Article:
Stanford students have the reputation of inhabiting a “bubble,” removed from the outside world. While Stanford’s “Three Books'' program presents an opportunity to introduce new concepts to incoming Stanford freshmen, these books often fail to challenge students’ perspectives. Rather, they rather repeat views and themes common at Stanford. As such, Stanford’s Three Books program entrenches rather than challenges the so-called “Stanford Bubble.”
This break, the Review will be reading our own ‘three books’ that we feel represent principled, contrarian attitudes towards contemporary issues of science, politics, and culture. Our theme is “blindspots,” viewpoints which we, as attendees of an elite university, might not otherwise encounter. Every Stanford student will benefit from reading these books and reflecting on their perspectives.
Each of our choices (one memoir, one collection of essays, and one novel), have been recommended by Review members as books which shaped their worldviews. They are all relatively quick reads that pack a powerful punch. The Review will be hosting reading groups for each book. We hope you’ll join us - and invite a friend, too!
Please RSVP here if you’d like to attend. Participation is open to Stanford affiliates only, though we encourage everyone to pick up these book recommendations.
Hillbilly Elegy by J.D. Vance—Discussion December 30
J.D. Vance’s Hillbilly Elegy provides insight into the lives of one group left behind by the global economy and often excluded from Stanford’s discourse. Vance powerfully portrays his Appalachian upbringing, expressing his affection while also speaking frankly of its cultural failings. Not only is Vance’s personal story powerful, but his astute observations raise political questions rarely discussed in elite circles.
As Vance stresses in his introduction, he didn’t write Hillbilly Elegy “because [he] accomplished something extraordinary.” Vance’s memoir is a story of a kid who “achieved something quite ordinary, which doesn't happen to most kids who grow up like me.” Americans devastated by the decline of American industry face challenges in a global economy that favors highly educated, highly networked individuals. There are few books that are able to burst the Stanford Bubble with as much poignancy as Hillbilly Elegy.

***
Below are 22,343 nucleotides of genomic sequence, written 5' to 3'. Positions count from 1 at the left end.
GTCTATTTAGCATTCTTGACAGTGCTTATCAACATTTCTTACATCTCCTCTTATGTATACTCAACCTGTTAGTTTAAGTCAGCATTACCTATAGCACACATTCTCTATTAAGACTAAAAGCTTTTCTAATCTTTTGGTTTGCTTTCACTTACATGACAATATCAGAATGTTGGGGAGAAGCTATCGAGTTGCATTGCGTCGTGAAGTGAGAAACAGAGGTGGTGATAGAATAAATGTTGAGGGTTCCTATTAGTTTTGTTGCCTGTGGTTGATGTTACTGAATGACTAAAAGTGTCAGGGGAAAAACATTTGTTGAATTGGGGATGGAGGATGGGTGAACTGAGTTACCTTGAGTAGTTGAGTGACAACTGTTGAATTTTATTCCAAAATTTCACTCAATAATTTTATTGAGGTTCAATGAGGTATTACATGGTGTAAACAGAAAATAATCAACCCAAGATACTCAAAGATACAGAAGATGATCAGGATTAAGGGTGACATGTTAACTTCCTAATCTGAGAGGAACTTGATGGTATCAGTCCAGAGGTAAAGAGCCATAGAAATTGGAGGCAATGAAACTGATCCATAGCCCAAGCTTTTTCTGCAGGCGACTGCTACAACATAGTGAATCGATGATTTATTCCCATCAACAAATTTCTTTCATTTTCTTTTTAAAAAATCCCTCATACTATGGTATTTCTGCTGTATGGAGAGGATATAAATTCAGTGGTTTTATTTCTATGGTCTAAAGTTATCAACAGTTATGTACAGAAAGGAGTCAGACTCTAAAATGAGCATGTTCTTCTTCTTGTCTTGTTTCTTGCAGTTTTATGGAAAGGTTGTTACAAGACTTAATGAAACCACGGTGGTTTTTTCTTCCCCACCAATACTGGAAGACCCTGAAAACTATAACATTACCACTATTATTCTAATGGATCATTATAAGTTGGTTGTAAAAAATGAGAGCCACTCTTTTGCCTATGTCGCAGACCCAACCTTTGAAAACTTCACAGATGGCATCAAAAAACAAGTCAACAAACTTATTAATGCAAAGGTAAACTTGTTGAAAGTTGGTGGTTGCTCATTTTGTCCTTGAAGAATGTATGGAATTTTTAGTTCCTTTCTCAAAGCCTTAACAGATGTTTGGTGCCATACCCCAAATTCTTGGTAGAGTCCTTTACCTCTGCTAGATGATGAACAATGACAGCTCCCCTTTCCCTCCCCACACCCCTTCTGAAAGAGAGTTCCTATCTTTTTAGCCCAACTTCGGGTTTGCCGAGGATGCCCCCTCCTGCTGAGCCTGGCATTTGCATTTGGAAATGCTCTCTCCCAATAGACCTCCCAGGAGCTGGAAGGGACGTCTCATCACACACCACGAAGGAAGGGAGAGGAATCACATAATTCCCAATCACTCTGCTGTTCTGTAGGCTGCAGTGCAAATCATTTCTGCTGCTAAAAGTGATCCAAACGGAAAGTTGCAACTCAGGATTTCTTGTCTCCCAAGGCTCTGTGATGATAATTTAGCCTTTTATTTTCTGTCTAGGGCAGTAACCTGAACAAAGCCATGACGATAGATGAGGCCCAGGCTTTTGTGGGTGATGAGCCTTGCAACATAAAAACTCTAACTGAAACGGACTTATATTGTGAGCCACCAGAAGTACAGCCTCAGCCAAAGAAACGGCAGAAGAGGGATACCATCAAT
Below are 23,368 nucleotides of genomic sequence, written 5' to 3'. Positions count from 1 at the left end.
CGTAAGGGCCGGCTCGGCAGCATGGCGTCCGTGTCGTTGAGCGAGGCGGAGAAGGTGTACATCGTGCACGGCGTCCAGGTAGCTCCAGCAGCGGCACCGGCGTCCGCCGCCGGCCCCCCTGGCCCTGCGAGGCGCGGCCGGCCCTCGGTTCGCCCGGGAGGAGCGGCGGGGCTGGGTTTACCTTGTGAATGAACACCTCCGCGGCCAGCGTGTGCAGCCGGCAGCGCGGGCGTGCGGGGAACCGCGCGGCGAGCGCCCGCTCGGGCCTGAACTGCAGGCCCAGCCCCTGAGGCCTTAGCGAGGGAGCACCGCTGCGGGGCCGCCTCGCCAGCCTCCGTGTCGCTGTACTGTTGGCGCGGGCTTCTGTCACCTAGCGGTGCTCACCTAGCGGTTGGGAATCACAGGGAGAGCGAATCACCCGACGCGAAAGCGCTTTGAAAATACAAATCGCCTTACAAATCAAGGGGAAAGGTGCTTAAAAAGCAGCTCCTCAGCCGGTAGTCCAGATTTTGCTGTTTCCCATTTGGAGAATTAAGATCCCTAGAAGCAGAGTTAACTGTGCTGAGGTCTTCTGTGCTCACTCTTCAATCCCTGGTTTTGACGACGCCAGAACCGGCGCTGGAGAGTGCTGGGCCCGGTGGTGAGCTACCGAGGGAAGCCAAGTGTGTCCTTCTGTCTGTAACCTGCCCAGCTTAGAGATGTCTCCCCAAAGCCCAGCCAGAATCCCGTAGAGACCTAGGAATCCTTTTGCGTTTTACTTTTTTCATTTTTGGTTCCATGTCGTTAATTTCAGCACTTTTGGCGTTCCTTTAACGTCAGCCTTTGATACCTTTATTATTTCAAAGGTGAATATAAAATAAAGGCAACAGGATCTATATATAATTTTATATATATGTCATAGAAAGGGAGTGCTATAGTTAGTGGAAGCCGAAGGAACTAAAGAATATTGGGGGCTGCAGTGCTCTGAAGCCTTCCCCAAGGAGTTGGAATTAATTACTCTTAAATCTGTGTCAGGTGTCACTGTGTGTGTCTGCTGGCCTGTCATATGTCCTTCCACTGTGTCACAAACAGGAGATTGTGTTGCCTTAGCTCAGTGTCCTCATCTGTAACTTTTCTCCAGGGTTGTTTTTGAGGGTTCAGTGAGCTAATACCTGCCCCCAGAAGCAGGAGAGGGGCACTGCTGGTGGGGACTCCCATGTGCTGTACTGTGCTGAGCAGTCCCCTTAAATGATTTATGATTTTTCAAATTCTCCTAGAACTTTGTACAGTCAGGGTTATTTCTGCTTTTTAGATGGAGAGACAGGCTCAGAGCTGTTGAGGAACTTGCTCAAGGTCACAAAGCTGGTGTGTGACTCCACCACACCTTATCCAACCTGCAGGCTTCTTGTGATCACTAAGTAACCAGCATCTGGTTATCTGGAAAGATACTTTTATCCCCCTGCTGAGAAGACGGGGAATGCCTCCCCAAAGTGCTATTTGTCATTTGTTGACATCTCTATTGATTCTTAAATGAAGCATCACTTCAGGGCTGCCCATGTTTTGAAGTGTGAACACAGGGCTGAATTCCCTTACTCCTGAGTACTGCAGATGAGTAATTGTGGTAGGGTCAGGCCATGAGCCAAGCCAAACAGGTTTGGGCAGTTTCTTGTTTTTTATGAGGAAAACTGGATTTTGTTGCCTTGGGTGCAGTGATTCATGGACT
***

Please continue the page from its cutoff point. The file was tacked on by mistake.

The Revolt of the Elites and the Betrayal of Democracy by Christopher Lasch—Discussion January 6
[Focus on Introduction through Chapter 4. Chapters 5, 9, and 10 are highly encouraged]
To compliment Hillbilly Elegy’s dissection of Appalachian culture, Christopher Lasch writes a powerful critique of America’s elties. Lasch, though a member of the Left himself, nonetheless emerged over the course of the twentieth century as one of its most astute critics.
A cultural historian, Lasch claims that the greatest threat to America is not a mass, populist movement, but rather America’s liberal elite and its disproportionate influence over society. For Stanford students, who are often warned of the dangers of populism, Lasch provides a nuanced argument that elite culture is in fact the greater destabilizing force. An extraordinarily well-written and perceptive book, Revolt of the Elites will change how you view American politics.
Never Let Me Go by Kazuo Ishiguro -- Discussion January 13
We will end our three books with a novel, Never Let Me Go by Kazuo Ishiguro, who won the Nobel Prize in Literature in 2017. The plot’s beauty lies in the gradual, devastating revelation of its premise, so we can’t give away too much. The book focuses on several characters reflecting upon their unique childhoods in the English countryside. Stanford students in particular will gain much from Ishiguro’s subtle critique of unchecked scientific innovation.
Less-politically oriented, this novel is a favorite of several Review members, one of whom said, “this is one of the most powerful books I’ve ever read. You will not be the same person after reading it.”
We hope you’ll consider joining us for a discussion on these books, and that students of disparate political leanings will feel welcome at this conversation: a wide variety of perspectives can only enrich our conversation. We look forward to seeing you there!